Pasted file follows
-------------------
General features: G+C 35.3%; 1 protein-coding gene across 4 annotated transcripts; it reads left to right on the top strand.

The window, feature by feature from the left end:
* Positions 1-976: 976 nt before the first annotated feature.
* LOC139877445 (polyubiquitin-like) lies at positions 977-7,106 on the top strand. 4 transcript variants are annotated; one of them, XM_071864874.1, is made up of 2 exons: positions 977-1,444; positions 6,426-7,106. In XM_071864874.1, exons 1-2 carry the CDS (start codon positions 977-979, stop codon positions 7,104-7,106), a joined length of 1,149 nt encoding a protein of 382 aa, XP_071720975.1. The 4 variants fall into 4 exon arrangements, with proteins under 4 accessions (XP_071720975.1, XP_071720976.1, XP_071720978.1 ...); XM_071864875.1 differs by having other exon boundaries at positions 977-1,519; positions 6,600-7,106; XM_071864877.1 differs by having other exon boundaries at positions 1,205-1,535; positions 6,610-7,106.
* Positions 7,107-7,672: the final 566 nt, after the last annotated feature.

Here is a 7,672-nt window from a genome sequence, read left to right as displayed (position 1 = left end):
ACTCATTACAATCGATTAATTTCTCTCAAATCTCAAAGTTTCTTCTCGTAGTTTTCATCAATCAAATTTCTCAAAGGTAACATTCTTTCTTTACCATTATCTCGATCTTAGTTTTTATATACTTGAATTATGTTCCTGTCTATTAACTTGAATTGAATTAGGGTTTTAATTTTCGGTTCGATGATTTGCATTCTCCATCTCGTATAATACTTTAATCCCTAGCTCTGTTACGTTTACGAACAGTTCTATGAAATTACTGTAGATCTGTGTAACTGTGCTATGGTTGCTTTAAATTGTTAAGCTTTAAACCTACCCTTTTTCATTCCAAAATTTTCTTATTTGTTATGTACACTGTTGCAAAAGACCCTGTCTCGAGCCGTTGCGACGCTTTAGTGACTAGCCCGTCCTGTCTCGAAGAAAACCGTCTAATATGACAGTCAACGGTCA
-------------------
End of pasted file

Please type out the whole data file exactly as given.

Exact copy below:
General features: G+C 35.3%; 1 protein-coding gene across 4 annotated transcripts; it reads left to right on the top strand.

The window, feature by feature from the left end:
* Positions 1-976: 976 nt before the first annotated feature.
* LOC139877445 (polyubiquitin-like) lies at positions 977-7,106 on the top strand. 4 transcript variants are annotated; one of them, XM_071864874.1, is made up of 2 exons: positions 977-1,444; positions 6,426-7,106. In XM_071864874.1, exons 1-2 carry the CDS (start codon positions 977-979, stop codon positions 7,104-7,106), a joined length of 1,149 nt encoding a protein of 382 aa, XP_071720975.1. The 4 variants fall into 4 exon arrangements, with proteins under 4 accessions (XP_071720975.1, XP_071720976.1, XP_071720978.1 ...); XM_071864875.1 differs by having other exon boundaries at positions 977-1,519; positions 6,600-7,106; XM_071864877.1 differs by having other exon boundaries at positions 1,205-1,535; positions 6,610-7,106.
* Positions 7,107-7,672: the final 566 nt, after the last annotated feature.

Here is a 7,672-nt window from a genome sequence, read left to right as displayed (position 1 = left end):
ACTCATTACAATCGATTAATTTCTCTCAAATCTCAAAGTTTCTTCTCGTAGTTTTCATCAATCAAATTTCTCAAAGGTAACATTCTTTCTTTACCATTATCTCGATCTTAGTTTTTATATACTTGAATTATGTTCCTGTCTATTAACTTGAATTGAATTAGGGTTTTAATTTTCGGTTCGATGATTTGCATTCTCCATCTCGTATAATACTTTAATCCCTAGCTCTGTTACGTTTACGAACAGTTCTATGAAATTACTGTAGATCTGTGTAACTGTGCTATGGTTGCTTTAAATTGTTAAGCTTTAAACCTACCCTTTTTCATTCCAAAATTTTCTTATTTGTTATGTACACTGTTGCAAAAGACCCTGTCTCGAGCCGTTGCGACGCTTTAGTGACTAGCCCGTCCTGTCTCGAAGAAAACCGTCTAATATGACAGTCAACGGTCA